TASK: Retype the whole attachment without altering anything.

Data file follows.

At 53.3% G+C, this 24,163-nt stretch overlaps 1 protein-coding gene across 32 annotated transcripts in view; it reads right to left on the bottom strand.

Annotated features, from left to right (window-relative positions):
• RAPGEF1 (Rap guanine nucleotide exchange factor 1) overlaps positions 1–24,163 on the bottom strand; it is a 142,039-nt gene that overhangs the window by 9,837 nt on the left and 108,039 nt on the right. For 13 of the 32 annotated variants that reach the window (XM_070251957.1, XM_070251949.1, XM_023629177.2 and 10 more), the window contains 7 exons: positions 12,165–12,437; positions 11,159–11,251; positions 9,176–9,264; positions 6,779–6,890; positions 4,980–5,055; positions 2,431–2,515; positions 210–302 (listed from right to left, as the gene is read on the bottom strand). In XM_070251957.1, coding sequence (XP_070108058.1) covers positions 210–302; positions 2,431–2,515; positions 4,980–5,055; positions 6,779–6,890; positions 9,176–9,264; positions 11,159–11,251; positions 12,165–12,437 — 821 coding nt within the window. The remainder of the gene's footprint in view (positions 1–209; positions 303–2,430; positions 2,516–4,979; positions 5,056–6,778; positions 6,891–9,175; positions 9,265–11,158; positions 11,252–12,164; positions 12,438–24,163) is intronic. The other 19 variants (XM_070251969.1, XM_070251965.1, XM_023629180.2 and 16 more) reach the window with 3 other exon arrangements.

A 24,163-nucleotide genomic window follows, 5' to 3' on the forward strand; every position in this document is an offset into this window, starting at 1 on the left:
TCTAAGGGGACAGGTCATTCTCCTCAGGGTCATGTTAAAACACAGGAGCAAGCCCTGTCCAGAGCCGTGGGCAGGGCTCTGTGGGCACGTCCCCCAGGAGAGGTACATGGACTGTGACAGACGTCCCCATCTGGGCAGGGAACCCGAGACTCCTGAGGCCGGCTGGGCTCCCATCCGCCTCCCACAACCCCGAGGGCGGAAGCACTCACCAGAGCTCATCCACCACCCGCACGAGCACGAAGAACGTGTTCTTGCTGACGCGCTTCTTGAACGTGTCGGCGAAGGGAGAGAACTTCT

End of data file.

At 53.3% G+C, this 24,163-nt stretch overlaps 1 protein-coding gene across 32 annotated transcripts in view; it reads right to left on the bottom strand.

Annotated features, from left to right (window-relative positions):
• RAPGEF1 (Rap guanine nucleotide exchange factor 1) overlaps positions 1–24,163 on the bottom strand; it is a 142,039-nt gene that overhangs the window by 9,837 nt on the left and 108,039 nt on the right. For 13 of the 32 annotated variants that reach the window (XM_070251957.1, XM_070251949.1, XM_023629177.2 and 10 more), the window contains 7 exons: positions 12,165–12,437; positions 11,159–11,251; positions 9,176–9,264; positions 6,779–6,890; positions 4,980–5,055; positions 2,431–2,515; positions 210–302 (listed from right to left, as the gene is read on the bottom strand). In XM_070251957.1, coding sequence (XP_070108058.1) covers positions 210–302; positions 2,431–2,515; positions 4,980–5,055; positions 6,779–6,890; positions 9,176–9,264; positions 11,159–11,251; positions 12,165–12,437 — 821 coding nt within the window. The remainder of the gene's footprint in view (positions 1–209; positions 303–2,430; positions 2,516–4,979; positions 5,056–6,778; positions 6,891–9,175; positions 9,265–11,158; positions 11,252–12,164; positions 12,438–24,163) is intronic. The other 19 variants (XM_070251969.1, XM_070251965.1, XM_023629180.2 and 16 more) reach the window with 3 other exon arrangements.

A 24,163-nucleotide genomic window follows, 5' to 3' on the forward strand; every position in this document is an offset into this window, starting at 1 on the left:
TCTAAGGGGACAGGTCATTCTCCTCAGGGTCATGTTAAAACACAGGAGCAAGCCCTGTCCAGAGCCGTGGGCAGGGCTCTGTGGGCACGTCCCCCAGGAGAGGTACATGGACTGTGACAGACGTCCCCATCTGGGCAGGGAACCCGAGACTCCTGAGGCCGGCTGGGCTCCCATCCGCCTCCCACAACCCCGAGGGCGGAAGCACTCACCAGAGCTCATCCACCACCCGCACGAGCACGAAGAACGTGTTCTTGCTGACGCGCTTCTTGAACGTGTCGGCGAAGGGAGAGAACTTCT